Martin Luther King Jr. 'I Have a Dream' speech

Breaking many social boundaries as the African American community begins to attain equality


US sends troops to Vietnam

Baudrillard believed that the Vietnam War coverage was the beginning of media maintaining the illusion of actuality


Computer Floppy Disk Introduced

This would continue the evolution of simulation


Microsoft Founded

creating a push in consumerism and simulation


Apple Computer Founded

creating an even bigger bush in consumerism and simulation by competing with Microsoft


First Woman Appointed to the U.S. Supreme Court

Breaking many social boundaries as the female community begins to attain equality


World Wide Web Created

Increasing the ability of simulation and consumerism


Gulf War

Motivated Baudrillard to write The Gulf War did not take place


Attacks on the World Trade Center

Influenced Baudrillard to write "The Spirit of Terrorism: And Requiem for the Twin Towers"

Jean Baudrillard's Major Writings and Theoretical Works

(Ordered Alphabetically)
  • 1988, America, London: Verso.
  • 1990a, Cool Memories, London: Verso.
  • 1996a, Cool Memories II, Oxford: Polity Press.
  • 1990b, Fatal Strategies, New York: Semiotext(e).
  • 1981 [1973], For a Critique of the Political Economy of the Sign, St. Louis: Telos Press.
  • 1997, Fragments: Cool Memories III, 1990-1995, London and New York: Verso Books.
  • 2001, Impossible Exchange, London: Verso.
  • 1983b, In the Shadow of the Silent Majorities, New York: Semiotext(e).
  • 2002b, Screened Out, London: Verso.
  • 1994a, Simulacra and Simulation, Ann Arbor: The University of Michigan Press.
  • 1983a, Simulations, New York: Semiotext(e).
  • 1993a, Symbolic Exchange and Death, London: Sage.
  • 1996c [1968], The System of Objects, London: Verso.
  • 1998 [1970], The Consumer Society, Paris: Gallimard.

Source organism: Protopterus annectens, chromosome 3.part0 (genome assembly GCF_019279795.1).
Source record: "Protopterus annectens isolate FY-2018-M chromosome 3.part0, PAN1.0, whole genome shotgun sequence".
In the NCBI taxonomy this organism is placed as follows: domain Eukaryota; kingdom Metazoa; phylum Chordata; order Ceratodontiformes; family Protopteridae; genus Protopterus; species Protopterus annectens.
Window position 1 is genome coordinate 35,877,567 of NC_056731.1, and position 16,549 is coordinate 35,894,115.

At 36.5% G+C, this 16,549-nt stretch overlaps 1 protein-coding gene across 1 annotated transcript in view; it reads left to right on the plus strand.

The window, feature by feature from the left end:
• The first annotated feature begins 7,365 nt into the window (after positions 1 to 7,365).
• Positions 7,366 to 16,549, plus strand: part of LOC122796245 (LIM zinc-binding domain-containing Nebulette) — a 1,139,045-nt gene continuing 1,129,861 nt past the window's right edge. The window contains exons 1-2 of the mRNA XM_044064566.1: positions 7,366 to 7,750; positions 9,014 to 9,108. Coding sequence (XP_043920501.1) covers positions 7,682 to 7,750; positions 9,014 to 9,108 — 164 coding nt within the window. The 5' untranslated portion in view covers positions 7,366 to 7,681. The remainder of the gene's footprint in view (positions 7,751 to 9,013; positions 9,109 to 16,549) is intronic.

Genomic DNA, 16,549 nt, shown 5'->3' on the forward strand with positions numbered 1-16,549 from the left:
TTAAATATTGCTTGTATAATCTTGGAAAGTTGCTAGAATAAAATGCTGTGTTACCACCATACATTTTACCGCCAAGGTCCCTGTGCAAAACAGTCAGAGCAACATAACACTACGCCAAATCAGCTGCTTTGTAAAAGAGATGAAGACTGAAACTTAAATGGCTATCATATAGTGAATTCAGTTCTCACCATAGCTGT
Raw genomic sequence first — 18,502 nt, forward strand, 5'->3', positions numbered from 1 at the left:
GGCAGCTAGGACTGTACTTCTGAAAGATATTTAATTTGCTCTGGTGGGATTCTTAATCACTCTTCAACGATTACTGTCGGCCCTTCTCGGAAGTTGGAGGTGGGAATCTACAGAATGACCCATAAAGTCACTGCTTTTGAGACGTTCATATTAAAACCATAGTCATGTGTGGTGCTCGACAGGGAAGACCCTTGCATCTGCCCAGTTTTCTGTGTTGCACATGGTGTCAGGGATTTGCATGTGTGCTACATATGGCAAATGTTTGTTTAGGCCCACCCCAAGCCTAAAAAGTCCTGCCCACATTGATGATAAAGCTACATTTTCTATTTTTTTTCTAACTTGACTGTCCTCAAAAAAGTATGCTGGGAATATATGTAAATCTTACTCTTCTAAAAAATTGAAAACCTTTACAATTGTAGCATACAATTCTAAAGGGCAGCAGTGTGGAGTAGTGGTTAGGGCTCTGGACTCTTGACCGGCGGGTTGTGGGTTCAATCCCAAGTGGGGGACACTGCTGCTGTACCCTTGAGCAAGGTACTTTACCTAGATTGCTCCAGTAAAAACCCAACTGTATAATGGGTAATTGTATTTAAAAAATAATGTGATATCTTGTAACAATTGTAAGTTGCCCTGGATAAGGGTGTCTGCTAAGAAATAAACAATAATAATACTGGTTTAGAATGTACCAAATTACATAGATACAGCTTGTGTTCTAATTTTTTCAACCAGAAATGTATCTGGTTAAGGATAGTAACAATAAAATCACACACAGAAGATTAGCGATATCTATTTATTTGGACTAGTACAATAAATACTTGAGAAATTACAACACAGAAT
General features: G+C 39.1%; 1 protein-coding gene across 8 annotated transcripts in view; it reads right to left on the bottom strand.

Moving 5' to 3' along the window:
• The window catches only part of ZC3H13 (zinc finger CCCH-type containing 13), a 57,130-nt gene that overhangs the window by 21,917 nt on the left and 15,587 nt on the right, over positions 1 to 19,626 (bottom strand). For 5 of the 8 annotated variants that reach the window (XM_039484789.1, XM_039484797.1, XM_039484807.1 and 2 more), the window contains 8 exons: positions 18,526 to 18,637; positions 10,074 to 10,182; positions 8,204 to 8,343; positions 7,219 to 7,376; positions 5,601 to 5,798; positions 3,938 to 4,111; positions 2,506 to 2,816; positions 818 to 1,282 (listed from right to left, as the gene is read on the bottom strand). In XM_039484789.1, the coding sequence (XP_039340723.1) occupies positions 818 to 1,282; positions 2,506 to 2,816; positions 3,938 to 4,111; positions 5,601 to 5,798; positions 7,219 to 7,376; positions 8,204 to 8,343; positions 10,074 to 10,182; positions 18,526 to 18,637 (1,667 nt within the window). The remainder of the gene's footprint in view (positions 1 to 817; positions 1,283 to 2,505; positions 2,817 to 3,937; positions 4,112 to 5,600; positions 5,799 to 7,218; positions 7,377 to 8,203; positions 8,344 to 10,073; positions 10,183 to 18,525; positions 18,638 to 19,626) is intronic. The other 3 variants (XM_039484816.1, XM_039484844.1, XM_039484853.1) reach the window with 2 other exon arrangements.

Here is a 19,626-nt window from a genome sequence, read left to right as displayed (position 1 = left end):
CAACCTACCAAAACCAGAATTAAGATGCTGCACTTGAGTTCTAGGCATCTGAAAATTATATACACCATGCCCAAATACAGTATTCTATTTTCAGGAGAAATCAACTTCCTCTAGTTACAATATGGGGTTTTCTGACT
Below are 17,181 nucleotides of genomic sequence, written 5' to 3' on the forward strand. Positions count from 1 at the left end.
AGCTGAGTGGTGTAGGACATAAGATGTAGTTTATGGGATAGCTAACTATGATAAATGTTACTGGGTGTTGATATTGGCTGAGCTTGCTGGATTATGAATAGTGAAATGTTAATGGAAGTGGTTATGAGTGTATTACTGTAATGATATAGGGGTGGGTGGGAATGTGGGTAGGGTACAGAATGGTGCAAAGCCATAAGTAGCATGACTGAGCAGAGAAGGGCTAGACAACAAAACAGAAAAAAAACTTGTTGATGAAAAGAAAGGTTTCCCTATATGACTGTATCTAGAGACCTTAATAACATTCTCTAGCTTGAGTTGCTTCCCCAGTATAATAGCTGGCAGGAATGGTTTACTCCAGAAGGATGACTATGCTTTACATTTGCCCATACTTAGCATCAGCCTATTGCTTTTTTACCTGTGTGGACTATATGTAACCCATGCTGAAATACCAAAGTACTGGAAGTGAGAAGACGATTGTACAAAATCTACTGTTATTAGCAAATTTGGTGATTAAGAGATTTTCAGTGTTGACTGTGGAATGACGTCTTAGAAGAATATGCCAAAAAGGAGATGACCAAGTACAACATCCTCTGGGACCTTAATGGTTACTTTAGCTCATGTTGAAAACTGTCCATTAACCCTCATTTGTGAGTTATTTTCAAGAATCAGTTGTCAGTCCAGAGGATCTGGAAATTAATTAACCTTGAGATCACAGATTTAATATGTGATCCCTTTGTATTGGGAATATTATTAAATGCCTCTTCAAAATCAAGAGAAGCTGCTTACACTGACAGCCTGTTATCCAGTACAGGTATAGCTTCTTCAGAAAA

• 1975 [1973], The Mirror of Production, St. Louis: Telos Press.
  • 1983c, “The Ecstacy of Communication,” in The Anti-Aesthetic, Hal Foster (ed.), Washington: Bay Press.
  • 1993b, The Transparency of Evil, London: Verso.
  • 1994b, The Illusion of the End, Oxford: Polity Press.
  • 1995, The Gulf War Did Not Take Place, P. Patton (trans.), Sydney: Power Publications, and Bloomington: Indiana University Press.
  • 1996b, The Perfect Crime, London and New York: Verso Books.
  • 2000, The Vital Illusion, New York: Columbia University Press.
  • 2002a, The Spirit of Terrorism: And Requiem for the Twin Towers, London: Verso.
  • 1987, “When Bataille Attacked the Metaphysical Principle of Economy,” D.J. Miller (trans.), Canadian Journal of Political and Social Theory, 11: 57–62.

Fundemental Ideas

Simularica and Simulation

Simularica and Simulation is a Philosophy developed by Baudrillard in the 1980s. His main ideas are that Simulation imitates real life examples, where simularica is an imitation or representation with no original to begin with. This simulation becomes the ideal image and reality, over what is actually being represented or to be the truth.


Bauldrillard's theory of hyper-reality tells us that the real and unreal are merged into one. Bauldrillard uses Disneyland as an example, Disneyland being presented to us as unreal, while the city of Los Angels and the rest of American states are reality. However, Disneyland is only presented to us as unreal, to emphasize life outside of it to be 'reality' when in fact Disneyland is reality. Hence, making Disneyland contradictory reality.